This Is The Worst Type Of Salt For Cocktail Rims

Few things trump sipping a margarita from a perfectly rimmed glass. As the citrusy drink traverses the salt and lands on your palate, there's an unrivaled explosion of flavor. Turns out, the salt isn't just used to festoon the glass; it serves a culinary purpose as well.

The Kitchn explains that salt is used to balance out the tartness of the lime, the warm, peppery quality of the tequila, and the sweetness of the Triple Sec or Cointreau. But don't race to your spice rack just yet: Not every salt in your pantry will suffice.

Martha Stewart explains that table salt — the iodized variety that's often housed in a shaker next to the pepper — isn't the best salt for the job. The magazine explains that table salt is too fine and will likely land in, and subsequently overpower, your perfectly mixed cocktail. The Cookful agrees and asserts table salt oversalts the glass, gets clumpy, and can ruin your finest margarita. The goal is to experience the contrast of salt with the acidic citrus and bite of tequila in the drink, not something akin to a bodysurfing fail.

Table salt is out, kosher salt is in

Kosher salt is prized for its crystal-like grains and ability to cling to the rim of a glass without falling in. According to Little Potatoes, kosher salt (nicknamed "rock salt") comes from salt mines and is less processed than table salt, so the grains are chunkier, larger, and uneven. And if you're wondering why it's dubbed "kosher salt," Bon Appétit explains that the salt's coarse grains are ideal for drawing moisture from meat, making it an ideal choice for koshering.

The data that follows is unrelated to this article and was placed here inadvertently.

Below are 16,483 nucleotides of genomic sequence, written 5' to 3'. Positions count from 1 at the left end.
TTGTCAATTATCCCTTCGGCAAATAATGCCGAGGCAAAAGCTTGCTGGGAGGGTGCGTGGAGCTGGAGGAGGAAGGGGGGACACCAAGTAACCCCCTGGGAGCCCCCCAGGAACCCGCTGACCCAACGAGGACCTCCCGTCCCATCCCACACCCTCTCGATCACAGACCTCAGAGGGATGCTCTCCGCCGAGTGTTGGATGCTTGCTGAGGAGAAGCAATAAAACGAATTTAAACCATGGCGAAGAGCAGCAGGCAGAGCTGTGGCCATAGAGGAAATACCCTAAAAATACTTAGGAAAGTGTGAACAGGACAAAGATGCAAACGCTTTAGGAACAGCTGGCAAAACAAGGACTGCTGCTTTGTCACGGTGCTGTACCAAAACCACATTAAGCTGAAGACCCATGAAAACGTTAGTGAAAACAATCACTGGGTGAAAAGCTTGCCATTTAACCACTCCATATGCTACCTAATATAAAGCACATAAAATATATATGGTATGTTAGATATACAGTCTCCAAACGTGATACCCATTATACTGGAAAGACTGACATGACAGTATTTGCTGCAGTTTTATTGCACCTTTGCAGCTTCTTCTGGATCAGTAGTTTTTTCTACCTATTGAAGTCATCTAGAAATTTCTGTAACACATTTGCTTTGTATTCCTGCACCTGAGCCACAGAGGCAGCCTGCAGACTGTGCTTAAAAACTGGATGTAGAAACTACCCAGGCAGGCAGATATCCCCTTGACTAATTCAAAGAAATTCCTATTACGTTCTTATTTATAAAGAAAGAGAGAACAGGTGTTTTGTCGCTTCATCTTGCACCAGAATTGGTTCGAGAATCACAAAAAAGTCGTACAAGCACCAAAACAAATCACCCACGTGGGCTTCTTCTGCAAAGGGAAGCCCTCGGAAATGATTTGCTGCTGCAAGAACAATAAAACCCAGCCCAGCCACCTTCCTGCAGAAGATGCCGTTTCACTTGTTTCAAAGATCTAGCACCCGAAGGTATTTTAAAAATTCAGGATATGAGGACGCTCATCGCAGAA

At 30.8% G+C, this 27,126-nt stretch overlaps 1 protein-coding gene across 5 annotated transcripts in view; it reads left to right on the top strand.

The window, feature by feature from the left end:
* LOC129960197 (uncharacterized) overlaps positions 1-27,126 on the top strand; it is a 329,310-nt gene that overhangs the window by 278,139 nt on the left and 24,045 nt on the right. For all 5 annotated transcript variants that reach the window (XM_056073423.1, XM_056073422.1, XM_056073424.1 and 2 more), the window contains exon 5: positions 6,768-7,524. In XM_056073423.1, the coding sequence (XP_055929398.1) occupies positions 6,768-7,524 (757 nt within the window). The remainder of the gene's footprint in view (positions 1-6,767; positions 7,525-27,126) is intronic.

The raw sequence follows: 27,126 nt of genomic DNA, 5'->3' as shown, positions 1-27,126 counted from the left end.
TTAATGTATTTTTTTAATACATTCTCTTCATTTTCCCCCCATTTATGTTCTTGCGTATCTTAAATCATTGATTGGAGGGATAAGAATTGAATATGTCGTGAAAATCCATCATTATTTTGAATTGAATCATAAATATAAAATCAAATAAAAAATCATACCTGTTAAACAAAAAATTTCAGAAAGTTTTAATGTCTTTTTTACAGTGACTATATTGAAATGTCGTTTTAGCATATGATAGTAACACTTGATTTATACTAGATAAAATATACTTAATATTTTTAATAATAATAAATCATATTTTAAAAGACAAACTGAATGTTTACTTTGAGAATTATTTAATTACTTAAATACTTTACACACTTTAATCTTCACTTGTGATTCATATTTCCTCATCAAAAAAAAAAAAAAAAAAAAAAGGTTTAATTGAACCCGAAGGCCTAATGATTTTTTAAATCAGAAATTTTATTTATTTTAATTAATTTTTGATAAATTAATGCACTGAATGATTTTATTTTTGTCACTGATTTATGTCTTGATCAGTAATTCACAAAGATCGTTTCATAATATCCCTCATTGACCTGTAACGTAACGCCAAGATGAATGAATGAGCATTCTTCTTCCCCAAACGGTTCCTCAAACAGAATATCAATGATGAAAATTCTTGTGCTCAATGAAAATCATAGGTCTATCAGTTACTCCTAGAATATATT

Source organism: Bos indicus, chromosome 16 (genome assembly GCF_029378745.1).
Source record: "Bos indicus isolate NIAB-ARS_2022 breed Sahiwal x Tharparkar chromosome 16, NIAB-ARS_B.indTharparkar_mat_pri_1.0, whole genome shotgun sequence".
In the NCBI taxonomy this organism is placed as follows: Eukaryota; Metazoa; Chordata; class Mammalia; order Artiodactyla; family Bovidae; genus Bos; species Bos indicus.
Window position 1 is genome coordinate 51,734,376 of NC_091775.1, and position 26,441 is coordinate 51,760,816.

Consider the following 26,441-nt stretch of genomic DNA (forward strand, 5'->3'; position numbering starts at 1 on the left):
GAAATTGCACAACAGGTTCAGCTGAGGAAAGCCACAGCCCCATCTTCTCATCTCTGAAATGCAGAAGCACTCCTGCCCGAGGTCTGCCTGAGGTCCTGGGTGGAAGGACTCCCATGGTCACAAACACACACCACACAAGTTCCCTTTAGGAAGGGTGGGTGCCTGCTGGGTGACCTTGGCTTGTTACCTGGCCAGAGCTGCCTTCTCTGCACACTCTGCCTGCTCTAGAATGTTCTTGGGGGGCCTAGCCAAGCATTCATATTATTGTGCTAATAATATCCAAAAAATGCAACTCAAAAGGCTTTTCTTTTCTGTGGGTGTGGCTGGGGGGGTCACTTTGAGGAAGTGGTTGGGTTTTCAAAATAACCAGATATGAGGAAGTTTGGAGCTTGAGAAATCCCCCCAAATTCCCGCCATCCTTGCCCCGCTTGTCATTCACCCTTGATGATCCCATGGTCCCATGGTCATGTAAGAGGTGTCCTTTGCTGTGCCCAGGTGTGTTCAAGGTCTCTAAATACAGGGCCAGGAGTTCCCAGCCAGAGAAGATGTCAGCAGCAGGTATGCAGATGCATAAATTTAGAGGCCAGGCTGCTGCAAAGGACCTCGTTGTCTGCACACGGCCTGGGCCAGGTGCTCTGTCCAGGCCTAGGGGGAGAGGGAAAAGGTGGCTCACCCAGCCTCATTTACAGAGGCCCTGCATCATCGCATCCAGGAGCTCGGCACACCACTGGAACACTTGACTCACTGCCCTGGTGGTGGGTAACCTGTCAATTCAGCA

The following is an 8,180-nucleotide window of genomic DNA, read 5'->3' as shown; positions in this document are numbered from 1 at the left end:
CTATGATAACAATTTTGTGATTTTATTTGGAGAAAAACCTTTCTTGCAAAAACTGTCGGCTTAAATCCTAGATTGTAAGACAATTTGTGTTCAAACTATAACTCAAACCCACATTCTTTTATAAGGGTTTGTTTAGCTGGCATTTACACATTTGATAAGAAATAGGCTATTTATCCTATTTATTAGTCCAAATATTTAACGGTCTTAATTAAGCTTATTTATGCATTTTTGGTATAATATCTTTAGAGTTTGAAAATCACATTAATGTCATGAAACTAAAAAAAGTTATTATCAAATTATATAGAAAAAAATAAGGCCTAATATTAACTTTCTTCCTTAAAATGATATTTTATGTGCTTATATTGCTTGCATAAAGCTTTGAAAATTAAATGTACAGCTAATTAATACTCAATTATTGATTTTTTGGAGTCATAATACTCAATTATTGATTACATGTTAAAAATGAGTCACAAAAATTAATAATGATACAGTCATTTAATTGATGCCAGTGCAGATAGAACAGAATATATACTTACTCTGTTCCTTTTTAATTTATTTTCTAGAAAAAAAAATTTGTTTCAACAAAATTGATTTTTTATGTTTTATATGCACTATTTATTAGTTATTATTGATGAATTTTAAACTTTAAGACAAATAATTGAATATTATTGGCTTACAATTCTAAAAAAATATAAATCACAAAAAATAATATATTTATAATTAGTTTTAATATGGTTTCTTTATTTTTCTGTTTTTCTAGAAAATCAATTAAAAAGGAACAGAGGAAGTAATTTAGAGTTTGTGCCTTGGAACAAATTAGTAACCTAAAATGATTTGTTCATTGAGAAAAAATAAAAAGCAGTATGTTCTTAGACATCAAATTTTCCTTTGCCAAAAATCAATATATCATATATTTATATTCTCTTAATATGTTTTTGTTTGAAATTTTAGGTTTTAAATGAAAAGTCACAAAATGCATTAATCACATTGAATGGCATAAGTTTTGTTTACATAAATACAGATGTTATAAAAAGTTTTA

A Couple Cooks likes kosher salt for its ability to intensify the sweet and sour flavors of a margarita, making the concoction seem that much brighter. For an even livelier experience, they suggest spiking your kosher salt with the zest of fresh limes and oranges. Culinary Hill agrees and asserts that kosher salt tempers any bitterness in the drink, making it an excellent choice for the rim. For an added flavor boost, they suggest enhancing your kosher salt with dried lime and orange zest (baking the zest concentrates the flavor) and a pinch of sugar.

If tonight is margarita night and you already have sea salt, don't fret. Delighted Cooking explains that sea salts are coarse because they're harvested from large ponds where they are allowed to evaporate slowly (with an occasional raking). This slow evaporation process allows the salt to form large, uneven crystals with "many faces." Sounds like a great addition to the rim as well.